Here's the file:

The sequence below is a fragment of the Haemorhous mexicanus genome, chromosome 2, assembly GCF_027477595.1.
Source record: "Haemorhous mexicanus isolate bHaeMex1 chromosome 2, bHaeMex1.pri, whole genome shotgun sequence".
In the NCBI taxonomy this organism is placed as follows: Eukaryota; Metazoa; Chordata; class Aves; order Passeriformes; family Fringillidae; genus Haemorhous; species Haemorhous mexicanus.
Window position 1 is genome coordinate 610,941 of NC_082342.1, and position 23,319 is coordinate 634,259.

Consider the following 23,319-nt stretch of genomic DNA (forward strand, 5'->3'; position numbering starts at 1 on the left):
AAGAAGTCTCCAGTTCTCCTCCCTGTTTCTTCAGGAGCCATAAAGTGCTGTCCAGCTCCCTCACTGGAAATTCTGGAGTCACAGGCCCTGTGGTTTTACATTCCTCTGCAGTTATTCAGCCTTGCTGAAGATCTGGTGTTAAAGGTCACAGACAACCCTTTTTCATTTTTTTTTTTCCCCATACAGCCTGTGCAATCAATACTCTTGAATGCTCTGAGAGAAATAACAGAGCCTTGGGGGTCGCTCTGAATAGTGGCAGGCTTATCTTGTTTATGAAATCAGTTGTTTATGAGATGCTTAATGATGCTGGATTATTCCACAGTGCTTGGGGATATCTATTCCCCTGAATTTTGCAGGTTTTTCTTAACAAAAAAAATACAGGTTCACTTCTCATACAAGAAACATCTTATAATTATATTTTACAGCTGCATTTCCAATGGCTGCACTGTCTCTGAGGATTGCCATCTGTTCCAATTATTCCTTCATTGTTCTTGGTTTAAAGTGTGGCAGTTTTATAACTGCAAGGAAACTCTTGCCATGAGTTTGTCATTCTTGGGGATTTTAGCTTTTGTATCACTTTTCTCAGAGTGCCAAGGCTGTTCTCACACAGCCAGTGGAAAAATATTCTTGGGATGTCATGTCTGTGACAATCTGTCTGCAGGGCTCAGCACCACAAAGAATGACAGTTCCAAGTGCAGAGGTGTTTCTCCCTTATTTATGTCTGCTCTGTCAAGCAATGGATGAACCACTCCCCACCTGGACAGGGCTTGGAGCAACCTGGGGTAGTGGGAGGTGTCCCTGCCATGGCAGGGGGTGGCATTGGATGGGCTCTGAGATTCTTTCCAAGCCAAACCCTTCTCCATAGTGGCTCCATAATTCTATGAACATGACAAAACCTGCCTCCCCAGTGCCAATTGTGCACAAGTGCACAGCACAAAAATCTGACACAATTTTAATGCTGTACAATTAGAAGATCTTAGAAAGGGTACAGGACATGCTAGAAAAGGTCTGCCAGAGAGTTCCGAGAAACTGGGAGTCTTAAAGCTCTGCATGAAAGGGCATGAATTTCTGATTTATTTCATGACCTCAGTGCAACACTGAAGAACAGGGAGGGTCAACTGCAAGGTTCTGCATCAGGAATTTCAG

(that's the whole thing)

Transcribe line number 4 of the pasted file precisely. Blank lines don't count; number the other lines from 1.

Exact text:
Window position 1 is genome coordinate 610,941 of NC_082342.1, and position 23,319 is coordinate 634,259.